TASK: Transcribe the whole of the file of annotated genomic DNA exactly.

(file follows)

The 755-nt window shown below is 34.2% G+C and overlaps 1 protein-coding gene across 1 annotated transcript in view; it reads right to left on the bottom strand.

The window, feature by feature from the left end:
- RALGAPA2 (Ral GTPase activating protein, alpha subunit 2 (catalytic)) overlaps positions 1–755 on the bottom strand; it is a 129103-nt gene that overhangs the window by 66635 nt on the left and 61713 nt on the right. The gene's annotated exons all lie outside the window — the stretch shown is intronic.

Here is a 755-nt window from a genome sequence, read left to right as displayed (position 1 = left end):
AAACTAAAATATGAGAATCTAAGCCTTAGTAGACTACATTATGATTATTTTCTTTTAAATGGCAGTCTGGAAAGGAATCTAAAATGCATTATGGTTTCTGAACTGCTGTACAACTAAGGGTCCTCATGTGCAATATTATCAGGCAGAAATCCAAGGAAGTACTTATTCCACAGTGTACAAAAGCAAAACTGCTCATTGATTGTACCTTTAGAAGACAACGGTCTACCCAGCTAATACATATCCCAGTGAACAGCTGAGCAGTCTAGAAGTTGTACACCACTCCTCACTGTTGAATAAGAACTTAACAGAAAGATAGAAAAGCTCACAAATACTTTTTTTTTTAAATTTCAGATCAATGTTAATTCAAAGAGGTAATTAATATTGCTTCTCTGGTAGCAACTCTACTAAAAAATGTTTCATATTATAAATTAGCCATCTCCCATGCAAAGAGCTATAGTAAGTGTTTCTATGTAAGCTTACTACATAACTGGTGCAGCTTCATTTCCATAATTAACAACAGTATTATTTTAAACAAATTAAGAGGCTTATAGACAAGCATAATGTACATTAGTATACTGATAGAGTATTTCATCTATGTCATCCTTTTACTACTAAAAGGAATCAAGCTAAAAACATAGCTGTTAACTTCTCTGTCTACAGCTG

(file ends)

The 755-nt window shown below is 34.2% G+C and overlaps 1 protein-coding gene across 1 annotated transcript in view; it reads right to left on the bottom strand.

The window, feature by feature from the left end:
- RALGAPA2 (Ral GTPase activating protein, alpha subunit 2 (catalytic)) overlaps positions 1–755 on the bottom strand; it is a 129103-nt gene that overhangs the window by 66635 nt on the left and 61713 nt on the right. The gene's annotated exons all lie outside the window — the stretch shown is intronic.

Here is a 755-nt window from a genome sequence, read left to right as displayed (position 1 = left end):
AAACTAAAATATGAGAATCTAAGCCTTAGTAGACTACATTATGATTATTTTCTTTTAAATGGCAGTCTGGAAAGGAATCTAAAATGCATTATGGTTTCTGAACTGCTGTACAACTAAGGGTCCTCATGTGCAATATTATCAGGCAGAAATCCAAGGAAGTACTTATTCCACAGTGTACAAAAGCAAAACTGCTCATTGATTGTACCTTTAGAAGACAACGGTCTACCCAGCTAATACATATCCCAGTGAACAGCTGAGCAGTCTAGAAGTTGTACACCACTCCTCACTGTTGAATAAGAACTTAACAGAAAGATAGAAAAGCTCACAAATACTTTTTTTTTTAAATTTCAGATCAATGTTAATTCAAAGAGGTAATTAATATTGCTTCTCTGGTAGCAACTCTACTAAAAAATGTTTCATATTATAAATTAGCCATCTCCCATGCAAAGAGCTATAGTAAGTGTTTCTATGTAAGCTTACTACATAACTGGTGCAGCTTCATTTCCATAATTAACAACAGTATTATTTTAAACAAATTAAGAGGCTTATAGACAAGCATAATGTACATTAGTATACTGATAGAGTATTTCATCTATGTCATCCTTTTACTACTAAAAGGAATCAAGCTAAAAACATAGCTGTTAACTTCTCTGTCTACAGCTG